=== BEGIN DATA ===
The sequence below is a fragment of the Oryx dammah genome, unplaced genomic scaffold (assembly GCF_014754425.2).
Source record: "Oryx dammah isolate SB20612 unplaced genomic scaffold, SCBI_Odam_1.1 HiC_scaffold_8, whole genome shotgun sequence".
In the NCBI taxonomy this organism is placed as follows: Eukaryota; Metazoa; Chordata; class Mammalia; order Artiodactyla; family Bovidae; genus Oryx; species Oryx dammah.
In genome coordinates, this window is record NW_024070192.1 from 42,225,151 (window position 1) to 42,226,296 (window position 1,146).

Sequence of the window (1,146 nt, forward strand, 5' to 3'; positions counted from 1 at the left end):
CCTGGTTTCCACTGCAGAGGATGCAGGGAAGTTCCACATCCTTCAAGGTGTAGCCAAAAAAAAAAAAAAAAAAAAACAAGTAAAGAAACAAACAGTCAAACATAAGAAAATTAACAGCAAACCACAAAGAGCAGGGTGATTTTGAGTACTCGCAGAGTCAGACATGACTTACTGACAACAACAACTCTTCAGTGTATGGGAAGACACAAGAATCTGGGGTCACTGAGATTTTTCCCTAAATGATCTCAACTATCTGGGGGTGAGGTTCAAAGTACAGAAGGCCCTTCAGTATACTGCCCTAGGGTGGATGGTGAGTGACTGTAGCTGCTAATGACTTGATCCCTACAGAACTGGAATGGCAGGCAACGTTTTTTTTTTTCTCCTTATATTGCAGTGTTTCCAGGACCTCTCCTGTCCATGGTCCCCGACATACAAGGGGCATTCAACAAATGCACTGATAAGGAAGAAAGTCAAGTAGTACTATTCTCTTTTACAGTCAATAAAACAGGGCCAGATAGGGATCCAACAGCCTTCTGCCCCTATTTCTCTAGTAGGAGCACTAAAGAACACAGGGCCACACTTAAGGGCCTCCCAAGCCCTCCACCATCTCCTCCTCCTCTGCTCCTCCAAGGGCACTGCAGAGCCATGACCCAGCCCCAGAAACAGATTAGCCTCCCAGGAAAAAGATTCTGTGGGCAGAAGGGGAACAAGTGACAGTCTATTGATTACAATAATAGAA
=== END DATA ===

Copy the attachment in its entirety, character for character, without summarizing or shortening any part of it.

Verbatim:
The sequence below is a fragment of the Oryx dammah genome, unplaced genomic scaffold (assembly GCF_014754425.2).
Source record: "Oryx dammah isolate SB20612 unplaced genomic scaffold, SCBI_Odam_1.1 HiC_scaffold_8, whole genome shotgun sequence".
In the NCBI taxonomy this organism is placed as follows: Eukaryota; Metazoa; Chordata; class Mammalia; order Artiodactyla; family Bovidae; genus Oryx; species Oryx dammah.
In genome coordinates, this window is record NW_024070192.1 from 42,225,151 (window position 1) to 42,226,296 (window position 1,146).

Sequence of the window (1,146 nt, forward strand, 5' to 3'; positions counted from 1 at the left end):
CCTGGTTTCCACTGCAGAGGATGCAGGGAAGTTCCACATCCTTCAAGGTGTAGCCAAAAAAAAAAAAAAAAAAAAACAAGTAAAGAAACAAACAGTCAAACATAAGAAAATTAACAGCAAACCACAAAGAGCAGGGTGATTTTGAGTACTCGCAGAGTCAGACATGACTTACTGACAACAACAACTCTTCAGTGTATGGGAAGACACAAGAATCTGGGGTCACTGAGATTTTTCCCTAAATGATCTCAACTATCTGGGGGTGAGGTTCAAAGTACAGAAGGCCCTTCAGTATACTGCCCTAGGGTGGATGGTGAGTGACTGTAGCTGCTAATGACTTGATCCCTACAGAACTGGAATGGCAGGCAACGTTTTTTTTTTTCTCCTTATATTGCAGTGTTTCCAGGACCTCTCCTGTCCATGGTCCCCGACATACAAGGGGCATTCAACAAATGCACTGATAAGGAAGAAAGTCAAGTAGTACTATTCTCTTTTACAGTCAATAAAACAGGGCCAGATAGGGATCCAACAGCCTTCTGCCCCTATTTCTCTAGTAGGAGCACTAAAGAACACAGGGCCACACTTAAGGGCCTCCCAAGCCCTCCACCATCTCCTCCTCCTCTGCTCCTCCAAGGGCACTGCAGAGCCATGACCCAGCCCCAGAAACAGATTAGCCTCCCAGGAAAAAGATTCTGTGGGCAGAAGGGGAACAAGTGACAGTCTATTGATTACAATAATAGAA